The secret of Falstaf's wit is, for the most part, a masterly presence of mind, an absolute self-possession, which nothing can disturb. His repartees are involuntary suggestions of his self-love; instinctive evasions of every thing that threatens to interrupt the career of his triumphant jollity and self-complacency. His very size floats him out of all bis difficulties in a sea of rich conceits; and he turns round on the pivot of his convenience, with every occasion, and at a moment's warning. His natural repugaance to every unpleasant thought or circumstance of itself makes light of objections, aid provokes the most extravagant and licentious answers in his own justification. His indifference to truth puts no check upon his invention, and the more improbable and unexpected his contrivances are, the more happily does he seem to be delivered of them the anticipation of their effect acting as a stimulus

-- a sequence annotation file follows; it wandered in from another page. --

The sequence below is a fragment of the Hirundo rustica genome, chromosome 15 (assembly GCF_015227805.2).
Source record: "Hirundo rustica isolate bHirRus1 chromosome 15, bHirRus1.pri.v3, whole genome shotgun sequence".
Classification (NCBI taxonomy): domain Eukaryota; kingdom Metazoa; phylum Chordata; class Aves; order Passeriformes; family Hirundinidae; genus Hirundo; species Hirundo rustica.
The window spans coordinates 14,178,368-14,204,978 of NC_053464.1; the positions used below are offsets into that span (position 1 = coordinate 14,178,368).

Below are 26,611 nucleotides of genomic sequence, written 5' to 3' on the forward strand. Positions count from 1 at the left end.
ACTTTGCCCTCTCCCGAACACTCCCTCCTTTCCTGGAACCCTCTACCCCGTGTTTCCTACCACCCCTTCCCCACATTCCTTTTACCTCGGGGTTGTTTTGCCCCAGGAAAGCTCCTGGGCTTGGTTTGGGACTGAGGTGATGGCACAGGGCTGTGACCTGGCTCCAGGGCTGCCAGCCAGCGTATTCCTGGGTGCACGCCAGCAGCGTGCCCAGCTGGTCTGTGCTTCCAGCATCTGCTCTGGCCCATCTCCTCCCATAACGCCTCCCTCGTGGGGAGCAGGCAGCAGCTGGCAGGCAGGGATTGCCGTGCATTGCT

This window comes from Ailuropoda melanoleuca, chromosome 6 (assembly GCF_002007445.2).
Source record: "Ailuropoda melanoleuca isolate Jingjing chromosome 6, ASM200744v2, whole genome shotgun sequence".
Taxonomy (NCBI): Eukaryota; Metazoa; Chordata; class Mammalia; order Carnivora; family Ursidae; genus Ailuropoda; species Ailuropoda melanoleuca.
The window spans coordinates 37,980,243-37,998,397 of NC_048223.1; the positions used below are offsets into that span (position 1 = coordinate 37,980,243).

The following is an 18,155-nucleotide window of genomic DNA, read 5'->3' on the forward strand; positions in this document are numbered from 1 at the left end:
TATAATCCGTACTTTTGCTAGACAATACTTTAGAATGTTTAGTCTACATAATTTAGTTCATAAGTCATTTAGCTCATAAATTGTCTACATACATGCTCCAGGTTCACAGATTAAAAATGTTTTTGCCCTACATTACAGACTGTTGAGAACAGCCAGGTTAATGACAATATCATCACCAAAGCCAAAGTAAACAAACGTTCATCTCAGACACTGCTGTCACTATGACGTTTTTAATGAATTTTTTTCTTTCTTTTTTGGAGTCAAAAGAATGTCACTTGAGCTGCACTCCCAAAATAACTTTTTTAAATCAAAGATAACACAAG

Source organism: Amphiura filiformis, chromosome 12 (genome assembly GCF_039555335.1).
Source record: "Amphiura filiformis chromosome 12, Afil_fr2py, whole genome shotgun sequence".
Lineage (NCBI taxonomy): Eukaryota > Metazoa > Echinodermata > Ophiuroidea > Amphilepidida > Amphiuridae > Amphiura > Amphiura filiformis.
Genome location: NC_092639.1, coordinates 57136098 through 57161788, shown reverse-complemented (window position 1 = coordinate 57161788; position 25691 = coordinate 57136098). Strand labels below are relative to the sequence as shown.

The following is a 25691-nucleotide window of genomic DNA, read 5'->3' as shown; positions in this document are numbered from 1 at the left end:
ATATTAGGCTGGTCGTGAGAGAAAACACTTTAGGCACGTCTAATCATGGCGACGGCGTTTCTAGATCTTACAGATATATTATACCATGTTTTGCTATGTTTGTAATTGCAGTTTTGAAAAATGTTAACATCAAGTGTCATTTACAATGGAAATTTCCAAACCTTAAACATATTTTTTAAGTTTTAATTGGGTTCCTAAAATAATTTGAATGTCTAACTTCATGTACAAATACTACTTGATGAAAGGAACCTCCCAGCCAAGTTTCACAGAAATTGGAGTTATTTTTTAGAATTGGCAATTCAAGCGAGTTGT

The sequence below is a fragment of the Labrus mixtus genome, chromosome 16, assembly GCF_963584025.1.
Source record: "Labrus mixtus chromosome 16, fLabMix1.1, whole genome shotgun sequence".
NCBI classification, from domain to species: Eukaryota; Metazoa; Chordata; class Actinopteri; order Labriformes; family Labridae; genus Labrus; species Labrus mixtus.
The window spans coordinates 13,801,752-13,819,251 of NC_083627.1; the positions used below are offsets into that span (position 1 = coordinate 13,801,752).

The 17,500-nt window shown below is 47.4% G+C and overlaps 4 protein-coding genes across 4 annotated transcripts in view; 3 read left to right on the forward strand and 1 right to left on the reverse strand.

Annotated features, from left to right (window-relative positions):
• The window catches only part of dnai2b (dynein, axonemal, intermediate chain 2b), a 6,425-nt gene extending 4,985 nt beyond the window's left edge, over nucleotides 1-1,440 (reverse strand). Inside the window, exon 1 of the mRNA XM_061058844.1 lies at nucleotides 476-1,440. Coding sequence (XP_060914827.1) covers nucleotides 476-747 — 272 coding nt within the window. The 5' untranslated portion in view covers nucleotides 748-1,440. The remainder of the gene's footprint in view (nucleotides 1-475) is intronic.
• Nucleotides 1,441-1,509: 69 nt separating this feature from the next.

to the gayety of his fancy. The success of one , adventurous sally gives him spirits to ủndertake another: he deals always in round numbers, and his exaggerations and excuses are
open, palpable, mopstrous as the father that begets them.” His dissolute carelessness of what he says discovers itself in the first dialogue with the Prince.
“ Falstaff. By the lord, thou say'st true, lad; and is not mine hostess of the tavern a most sweet wench?
P. Henry. As the honey of Hybla, my old lad of the castle; and is not a buff-jerkin a most sweet robe of durance !
Falstaff. How now, how now, mad wag, what, in thy quips and thy quiddities ? what a plague have I to do with a buff-jerkio ?
P. Henry. Why, what a pox have I to do with inine hostess of the tavern?"
In the same scene he afterwards affects melancholy, from pure satisfaction of heart, and professes reform, because it is the farthest thing in the world from his thoughts. He has no qualms of conscience, and therefore would as soon talk of them as of any thing else when the humour takes him.
" Falstaff. But Hal, I pr’ythee trouble me no more with vanity. I would to God thou and I knew where a commodity of good names were to be bought: an old lord of council rated me the other day in the street about you, sir; but I mark'd him not, and yet be talked very wisely, and in the street too.
P. Henry. Thou didst well, for wisdom cries out in the street, and no man regards it.